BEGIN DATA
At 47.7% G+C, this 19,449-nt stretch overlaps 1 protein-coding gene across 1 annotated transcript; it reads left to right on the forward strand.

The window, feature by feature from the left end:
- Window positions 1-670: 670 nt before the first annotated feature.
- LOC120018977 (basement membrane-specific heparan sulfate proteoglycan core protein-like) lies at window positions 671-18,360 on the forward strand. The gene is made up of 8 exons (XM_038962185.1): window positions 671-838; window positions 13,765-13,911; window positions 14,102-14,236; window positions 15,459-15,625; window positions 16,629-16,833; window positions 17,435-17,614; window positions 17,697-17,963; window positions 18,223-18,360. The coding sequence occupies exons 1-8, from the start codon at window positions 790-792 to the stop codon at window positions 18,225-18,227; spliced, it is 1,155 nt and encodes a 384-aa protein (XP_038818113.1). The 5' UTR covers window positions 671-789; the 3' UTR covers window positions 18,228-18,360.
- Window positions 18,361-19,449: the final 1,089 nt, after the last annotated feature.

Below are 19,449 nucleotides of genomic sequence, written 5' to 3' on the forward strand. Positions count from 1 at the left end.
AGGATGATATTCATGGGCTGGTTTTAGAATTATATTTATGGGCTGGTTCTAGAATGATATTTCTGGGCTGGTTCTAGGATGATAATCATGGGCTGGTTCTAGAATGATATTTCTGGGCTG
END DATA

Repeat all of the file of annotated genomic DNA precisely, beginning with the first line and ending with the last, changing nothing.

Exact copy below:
At 47.7% G+C, this 19,449-nt stretch overlaps 1 protein-coding gene across 1 annotated transcript; it reads left to right on the forward strand.

The window, feature by feature from the left end:
- Window positions 1-670: 670 nt before the first annotated feature.
- LOC120018977 (basement membrane-specific heparan sulfate proteoglycan core protein-like) lies at window positions 671-18,360 on the forward strand. The gene is made up of 8 exons (XM_038962185.1): window positions 671-838; window positions 13,765-13,911; window positions 14,102-14,236; window positions 15,459-15,625; window positions 16,629-16,833; window positions 17,435-17,614; window positions 17,697-17,963; window positions 18,223-18,360. The coding sequence occupies exons 1-8, from the start codon at window positions 790-792 to the stop codon at window positions 18,225-18,227; spliced, it is 1,155 nt and encodes a 384-aa protein (XP_038818113.1). The 5' UTR covers window positions 671-789; the 3' UTR covers window positions 18,228-18,360.
- Window positions 18,361-19,449: the final 1,089 nt, after the last annotated feature.

Below are 19,449 nucleotides of genomic sequence, written 5' to 3' on the forward strand. Positions count from 1 at the left end.
AGGATGATATTCATGGGCTGGTTTTAGAATTATATTTATGGGCTGGTTCTAGAATGATATTTCTGGGCTGGTTCTAGGATGATAATCATGGGCTGGTTCTAGAATGATATTTCTGGGCTG